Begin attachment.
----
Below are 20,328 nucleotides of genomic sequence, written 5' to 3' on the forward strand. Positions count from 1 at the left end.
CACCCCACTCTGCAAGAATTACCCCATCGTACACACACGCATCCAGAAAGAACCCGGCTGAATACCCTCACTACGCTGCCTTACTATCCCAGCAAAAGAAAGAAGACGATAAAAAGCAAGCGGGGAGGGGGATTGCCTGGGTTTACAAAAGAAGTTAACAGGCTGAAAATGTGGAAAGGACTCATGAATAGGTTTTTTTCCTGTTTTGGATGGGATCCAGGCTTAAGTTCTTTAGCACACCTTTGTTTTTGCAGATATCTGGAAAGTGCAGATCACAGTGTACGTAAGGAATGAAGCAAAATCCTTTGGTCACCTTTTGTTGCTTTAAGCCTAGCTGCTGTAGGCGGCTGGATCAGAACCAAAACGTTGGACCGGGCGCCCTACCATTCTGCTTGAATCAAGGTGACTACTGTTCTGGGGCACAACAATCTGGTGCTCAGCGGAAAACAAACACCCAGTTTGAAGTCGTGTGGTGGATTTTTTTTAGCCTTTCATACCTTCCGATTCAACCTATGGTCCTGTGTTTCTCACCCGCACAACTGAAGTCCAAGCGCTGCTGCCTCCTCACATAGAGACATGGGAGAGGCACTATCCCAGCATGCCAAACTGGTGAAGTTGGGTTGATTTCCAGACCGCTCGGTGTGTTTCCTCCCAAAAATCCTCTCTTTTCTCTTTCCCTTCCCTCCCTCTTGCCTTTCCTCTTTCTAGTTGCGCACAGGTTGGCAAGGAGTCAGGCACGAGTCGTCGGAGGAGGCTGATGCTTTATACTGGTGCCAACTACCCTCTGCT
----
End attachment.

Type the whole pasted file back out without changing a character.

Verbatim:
Below are 20,328 nucleotides of genomic sequence, written 5' to 3' on the forward strand. Positions count from 1 at the left end.
CACCCCACTCTGCAAGAATTACCCCATCGTACACACACGCATCCAGAAAGAACCCGGCTGAATACCCTCACTACGCTGCCTTACTATCCCAGCAAAAGAAAGAAGACGATAAAAAGCAAGCGGGGAGGGGGATTGCCTGGGTTTACAAAAGAAGTTAACAGGCTGAAAATGTGGAAAGGACTCATGAATAGGTTTTTTTCCTGTTTTGGATGGGATCCAGGCTTAAGTTCTTTAGCACACCTTTGTTTTTGCAGATATCTGGAAAGTGCAGATCACAGTGTACGTAAGGAATGAAGCAAAATCCTTTGGTCACCTTTTGTTGCTTTAAGCCTAGCTGCTGTAGGCGGCTGGATCAGAACCAAAACGTTGGACCGGGCGCCCTACCATTCTGCTTGAATCAAGGTGACTACTGTTCTGGGGCACAACAATCTGGTGCTCAGCGGAAAACAAACACCCAGTTTGAAGTCGTGTGGTGGATTTTTTTTAGCCTTTCATACCTTCCGATTCAACCTATGGTCCTGTGTTTCTCACCCGCACAACTGAAGTCCAAGCGCTGCTGCCTCCTCACATAGAGACATGGGAGAGGCACTATCCCAGCATGCCAAACTGGTGAAGTTGGGTTGATTTCCAGACCGCTCGGTGTGTTTCCTCCCAAAAATCCTCTCTTTTCTCTTTCCCTTCCCTCCCTCTTGCCTTTCCTCTTTCTAGTTGCGCACAGGTTGGCAAGGAGTCAGGCACGAGTCGTCGGAGGAGGCTGATGCTTTATACTGGTGCCAACTACCCTCTGCT